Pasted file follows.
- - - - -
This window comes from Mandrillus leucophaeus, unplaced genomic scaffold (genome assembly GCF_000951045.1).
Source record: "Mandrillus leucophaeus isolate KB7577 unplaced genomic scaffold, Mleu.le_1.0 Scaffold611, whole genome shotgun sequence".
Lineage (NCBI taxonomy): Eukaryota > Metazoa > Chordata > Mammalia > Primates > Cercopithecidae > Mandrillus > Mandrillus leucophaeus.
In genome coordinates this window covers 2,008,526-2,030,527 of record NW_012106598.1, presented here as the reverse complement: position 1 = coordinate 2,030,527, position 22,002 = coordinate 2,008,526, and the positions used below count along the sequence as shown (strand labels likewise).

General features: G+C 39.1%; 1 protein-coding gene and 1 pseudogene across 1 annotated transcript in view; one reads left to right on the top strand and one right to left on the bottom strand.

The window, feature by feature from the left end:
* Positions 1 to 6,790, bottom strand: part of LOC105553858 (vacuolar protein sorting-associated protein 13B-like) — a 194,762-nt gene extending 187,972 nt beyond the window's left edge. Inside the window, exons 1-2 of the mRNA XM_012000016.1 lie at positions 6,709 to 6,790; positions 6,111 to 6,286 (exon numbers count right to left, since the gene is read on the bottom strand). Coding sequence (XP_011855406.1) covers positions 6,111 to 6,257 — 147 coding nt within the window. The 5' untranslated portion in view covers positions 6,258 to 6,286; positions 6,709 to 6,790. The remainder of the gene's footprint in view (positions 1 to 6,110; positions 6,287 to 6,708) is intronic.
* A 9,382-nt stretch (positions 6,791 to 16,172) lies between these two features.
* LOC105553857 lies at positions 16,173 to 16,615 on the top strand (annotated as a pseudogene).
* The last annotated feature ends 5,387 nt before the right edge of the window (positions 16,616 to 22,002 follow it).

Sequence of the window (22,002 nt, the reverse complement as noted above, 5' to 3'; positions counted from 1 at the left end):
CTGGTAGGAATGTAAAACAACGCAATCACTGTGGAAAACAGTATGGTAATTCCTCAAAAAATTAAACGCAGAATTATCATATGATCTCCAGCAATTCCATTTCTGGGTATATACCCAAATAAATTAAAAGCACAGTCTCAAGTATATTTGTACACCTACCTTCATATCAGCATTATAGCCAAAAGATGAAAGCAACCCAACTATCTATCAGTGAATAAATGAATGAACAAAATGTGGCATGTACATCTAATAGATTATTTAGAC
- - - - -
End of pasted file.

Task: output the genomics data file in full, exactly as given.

This window comes from Mandrillus leucophaeus, unplaced genomic scaffold (genome assembly GCF_000951045.1).
Source record: "Mandrillus leucophaeus isolate KB7577 unplaced genomic scaffold, Mleu.le_1.0 Scaffold611, whole genome shotgun sequence".
Lineage (NCBI taxonomy): Eukaryota > Metazoa > Chordata > Mammalia > Primates > Cercopithecidae > Mandrillus > Mandrillus leucophaeus.
In genome coordinates this window covers 2,008,526-2,030,527 of record NW_012106598.1, presented here as the reverse complement: position 1 = coordinate 2,030,527, position 22,002 = coordinate 2,008,526, and the positions used below count along the sequence as shown (strand labels likewise).

General features: G+C 39.1%; 1 protein-coding gene and 1 pseudogene across 1 annotated transcript in view; one reads left to right on the top strand and one right to left on the bottom strand.

The window, feature by feature from the left end:
* Positions 1 to 6,790, bottom strand: part of LOC105553858 (vacuolar protein sorting-associated protein 13B-like) — a 194,762-nt gene extending 187,972 nt beyond the window's left edge. Inside the window, exons 1-2 of the mRNA XM_012000016.1 lie at positions 6,709 to 6,790; positions 6,111 to 6,286 (exon numbers count right to left, since the gene is read on the bottom strand). Coding sequence (XP_011855406.1) covers positions 6,111 to 6,257 — 147 coding nt within the window. The 5' untranslated portion in view covers positions 6,258 to 6,286; positions 6,709 to 6,790. The remainder of the gene's footprint in view (positions 1 to 6,110; positions 6,287 to 6,708) is intronic.
* A 9,382-nt stretch (positions 6,791 to 16,172) lies between these two features.
* LOC105553857 lies at positions 16,173 to 16,615 on the top strand (annotated as a pseudogene).
* The last annotated feature ends 5,387 nt before the right edge of the window (positions 16,616 to 22,002 follow it).

Sequence of the window (22,002 nt, the reverse complement as noted above, 5' to 3'; positions counted from 1 at the left end):
CTGGTAGGAATGTAAAACAACGCAATCACTGTGGAAAACAGTATGGTAATTCCTCAAAAAATTAAACGCAGAATTATCATATGATCTCCAGCAATTCCATTTCTGGGTATATACCCAAATAAATTAAAAGCACAGTCTCAAGTATATTTGTACACCTACCTTCATATCAGCATTATAGCCAAAAGATGAAAGCAACCCAACTATCTATCAGTGAATAAATGAATGAACAAAATGTGGCATGTACATCTAATAGATTATTTAGAC